The Digestive System and Gas

Medically Reviewed by Sabrina Felson, MD on March 08, 2024
3 min read

Gas is a normal result of the foods you eat and swallowing air. As your digestive system does its thing, it makes gas.

Usually, you get rid of gas through your mouth (burping) or through your anus (flatulence). People gas about 20 times a day. It’s an ordinary occurrence, but it can be painful and embarrassing.

You make gas in two ways: when you swallow air, and when the bacteria in your large intestine help digest your food.

Undigested food moves from the small intestine to the large intestine. Once it gets there, the bacteria go to work, making hydrogen, carbon dioxide, and methane, which then leave your body.

Not everyone will get gas from the same foods.

You also swallow air when you eat and drink. This helps make gas. You usually release swallowed air by burping it. Whatever isn't released by burping goes into the small or large intestine, where it’s released as flatulence.

You’re most likely to get gas by eating carbs, which are found in foods like:

  • Beans
  • Vegetables (especially broccoli, cabbage, and onions)
  • Fruits
  • Dairy products
  • Whole-grain foods
  • Soft drinks
  • Fruit drinks

In addition to burping and flatulence, you may feel bloated. You could also have pain in your belly or sides. That pain could be mistaken for something else, like a heart attack or appendicitis.

Chronic belching may be a sign of a problem with your digestive system, like gastroesophageal reflux disease. You may hear this called GERD.

Many things cause bloating, including:

  • Fluid build-up
  • Irritable bowel syndrome (IBS)
  • Colon cancer
  • Crohn's disease
  • Ulcerative colitis
  • A hernia
  • Constipation
  • Lactose intolerance 
  • Celiac disease
  • And many others

Since diet is the main cause of gas, your doctor will want to know about the foods you eat and your symptoms. They may ask you to keep a record of what you eat and drink to help them identify foods that cause you trouble. They may also ask you to keep track of how often you pass gas.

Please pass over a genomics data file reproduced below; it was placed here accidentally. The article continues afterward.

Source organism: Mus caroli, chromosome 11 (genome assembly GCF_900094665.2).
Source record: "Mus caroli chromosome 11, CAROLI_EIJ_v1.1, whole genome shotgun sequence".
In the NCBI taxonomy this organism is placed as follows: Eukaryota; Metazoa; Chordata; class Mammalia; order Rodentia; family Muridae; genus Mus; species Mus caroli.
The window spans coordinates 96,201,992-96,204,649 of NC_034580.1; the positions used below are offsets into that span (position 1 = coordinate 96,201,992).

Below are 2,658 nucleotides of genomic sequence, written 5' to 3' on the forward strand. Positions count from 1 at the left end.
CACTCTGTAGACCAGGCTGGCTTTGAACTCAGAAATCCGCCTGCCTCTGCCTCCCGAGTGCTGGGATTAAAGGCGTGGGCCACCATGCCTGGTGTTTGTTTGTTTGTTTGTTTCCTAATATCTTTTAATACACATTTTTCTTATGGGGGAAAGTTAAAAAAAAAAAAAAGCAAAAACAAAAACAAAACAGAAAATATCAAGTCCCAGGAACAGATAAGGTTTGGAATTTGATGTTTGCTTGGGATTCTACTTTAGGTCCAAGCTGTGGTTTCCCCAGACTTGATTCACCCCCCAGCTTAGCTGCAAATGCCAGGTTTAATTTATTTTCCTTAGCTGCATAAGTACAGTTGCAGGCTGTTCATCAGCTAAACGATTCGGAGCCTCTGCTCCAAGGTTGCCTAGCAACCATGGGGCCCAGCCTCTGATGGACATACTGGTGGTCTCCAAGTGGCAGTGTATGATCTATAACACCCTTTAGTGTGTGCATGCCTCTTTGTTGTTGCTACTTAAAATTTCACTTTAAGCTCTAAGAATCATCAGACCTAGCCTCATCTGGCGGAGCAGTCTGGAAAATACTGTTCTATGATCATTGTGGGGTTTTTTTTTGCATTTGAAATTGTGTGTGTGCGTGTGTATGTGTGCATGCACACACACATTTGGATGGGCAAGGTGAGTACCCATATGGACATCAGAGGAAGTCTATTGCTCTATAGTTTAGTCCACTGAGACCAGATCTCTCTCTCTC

You may have to stop eating certain foods. For example, if lactose intolerance is believed to be the cause, you’ll probably have to cut down on dairy.

If bloating is a problem, your doctor may examine you to rule out different things.

If you have chronic belching, your doctor will look for signs that you swallow a lot of air. If they think you do, they’ll look for a cause. They may get an X-ray of your esophagus, stomach, and upper small intestine – they may call it your GI tract -- to rule out disease.

Gas problems are treated by changing your diet and by training yourself to swallow less air. There are also prescription and over-the-counter medications that can help.

Changing your diet will mean getting rid of the foods that cause gas. Unfortunately, this may also result in you having fewer nutritious foods. Ask your doctor to help you build a diet that’s healthy but doesn't cause much gas.

Over-the-counter medications include:

  • Antacids -- especially those that contain simethicone
  • Probiotics -- used to help inhibit the growth of bad bacteria and add good bacteria to the digestive tract
  • Lactase products such as Lactaid and Dairy Ease -- may help people with lactose intolerance
  • Beano -- contains the enzyme that helps digest sugars in beans and many other vegetables

Your doctor may prescribe drugs to help move food through your digestive system. Medicines that do that may also move gas through quicker.

To swallow less air, you can try:

  • Cutting out gum or hard candy
  • Eating more slowly
  • Making sure any dentures you wear fit properly
  • Not drinking through straws